How often have you heard your Sensei bark out, “Zanshin!” at the end of a kata or during kumite? What does it mean and how does it affect your karate?
Zanshin is a term used in Japanese martial arts. It refers to a state of awareness, of relaxed alertness. A literal translation of zanshin is "remaining mind". In several martial arts it refers more narrowly to the body's posture after a technique is executed. More accurately though it should be taken to meaning remaining mentally alert.
Zanshin can be seen as a paradox within itself since for it combines the fiercest possible warrior spirit with absolute peace of mind and the calmness that it brings. This should be demonstrated when performing kata, outwardly physically strong whilst displaying excellent fighting spirit yet inside completely calm.
Zanshin should arise in the beginning of practice as you inhale your first breath. This would be the moment a threat is perceived and should sustain itself through the execution of the technique. At the end of the technique, it is of critical importance to retain Zanshin. Do not drop this state of mind with the conclusion of the technique. In a difficult street situation this is a most vulnerable state, when one may falsely perceive conflict to be over with the conclusion of a technique or movement when you believe you have 'won'. In samurai culture, the most vulnerable position is when the sword is being sheathed after a technique has ended. It is here that they may found themselves caught off guard. So it is here that Zanshin had to be most evident. It is a concept that is most effectively experienced rather than explained. It is important to understand that this most aggressive spirit does not contain negative emotion such as anger, nor should it. Anger can be loss of mental and physical control and it can also lead to loss of concentration. This will lead to losing in competition but more importantly losing the upper hand in a self defence scenario.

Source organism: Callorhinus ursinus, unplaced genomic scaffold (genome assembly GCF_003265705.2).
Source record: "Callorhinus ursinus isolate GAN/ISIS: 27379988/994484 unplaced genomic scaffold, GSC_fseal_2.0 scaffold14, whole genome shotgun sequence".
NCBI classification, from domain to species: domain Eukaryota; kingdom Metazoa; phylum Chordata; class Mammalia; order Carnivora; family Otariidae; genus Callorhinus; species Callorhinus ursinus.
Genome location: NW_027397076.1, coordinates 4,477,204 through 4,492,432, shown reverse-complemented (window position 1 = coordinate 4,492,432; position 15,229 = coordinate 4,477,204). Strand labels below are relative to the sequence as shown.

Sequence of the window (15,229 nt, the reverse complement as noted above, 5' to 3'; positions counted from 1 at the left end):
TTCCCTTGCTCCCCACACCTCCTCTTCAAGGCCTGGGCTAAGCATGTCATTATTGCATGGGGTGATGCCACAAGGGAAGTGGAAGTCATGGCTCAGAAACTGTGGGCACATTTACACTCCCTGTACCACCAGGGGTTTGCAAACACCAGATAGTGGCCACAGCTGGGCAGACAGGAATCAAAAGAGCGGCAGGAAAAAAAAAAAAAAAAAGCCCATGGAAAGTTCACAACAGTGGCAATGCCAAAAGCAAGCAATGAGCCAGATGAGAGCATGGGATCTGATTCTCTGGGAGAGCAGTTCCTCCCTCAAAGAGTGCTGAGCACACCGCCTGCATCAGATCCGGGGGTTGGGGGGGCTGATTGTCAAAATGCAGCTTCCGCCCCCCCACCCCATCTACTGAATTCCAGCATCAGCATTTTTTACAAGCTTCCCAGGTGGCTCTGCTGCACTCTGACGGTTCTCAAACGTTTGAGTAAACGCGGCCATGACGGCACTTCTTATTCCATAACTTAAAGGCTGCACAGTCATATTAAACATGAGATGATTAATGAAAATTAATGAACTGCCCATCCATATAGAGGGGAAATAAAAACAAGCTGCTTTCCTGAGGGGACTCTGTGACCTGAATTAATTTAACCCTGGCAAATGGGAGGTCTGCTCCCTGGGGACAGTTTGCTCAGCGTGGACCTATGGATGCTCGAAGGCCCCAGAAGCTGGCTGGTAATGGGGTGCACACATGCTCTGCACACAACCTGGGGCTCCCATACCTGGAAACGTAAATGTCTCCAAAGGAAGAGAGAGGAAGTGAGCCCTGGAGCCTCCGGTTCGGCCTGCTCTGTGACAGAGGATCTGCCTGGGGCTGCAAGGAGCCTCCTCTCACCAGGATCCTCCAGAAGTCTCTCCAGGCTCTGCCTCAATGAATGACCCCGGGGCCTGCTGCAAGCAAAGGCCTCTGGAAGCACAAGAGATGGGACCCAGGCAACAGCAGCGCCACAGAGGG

One of Funakoshi Gichin’s precepts of karate says when you leave home remember there are a million enemies. Bearing the possibility of being attacked is the first state of zanshin, of being aware. Whilst performing kata, one of Kancho Kanazawa’s ten elements of kata is zanshin, remaining on guard, staying mentally focussed whilst returning back to yoi.
But how does or how should zanshin, affect our everyday lives? When going out remain alert using all of your senses. Teenagers (and others) who wear a hoodie which limits their peripheral vision are limiting their chances of dealing with any threatening situation as are those who have a phone or musical device plugged in their ears. How can one see or hear all that is around them in such a circumstance? Do not become paranoid but be aware of all that is around you and of any potential threat or conflict. Use animal instinct. Watch, look and listen to the people around you and remain mentally alert. If a situation feels wrong or threatening - get out of there; only a fool will hang around to see what kicks off.
When entering a restaurant, bar or any other public building remember the way you came in and be aware of where other exits are. Play a 'game' with yourself: what would I do if that guy over there kicked off? Or what if we had to evacuate in an emergency? To run away is a good thing but don’t just run away from danger. Think more of running to a place of safety. It would be sheer madness to run away from a knife-marauding idiot straight under a double decker bus! This too is zanshin.
Watch, look and listen to what is going on around you remaining mentally alert. Retain your zanshin at all times. Make staying alert and safe, a lifetime habit for you and those around you and your loved ones. Zansin should become a habitual continuous state of mind.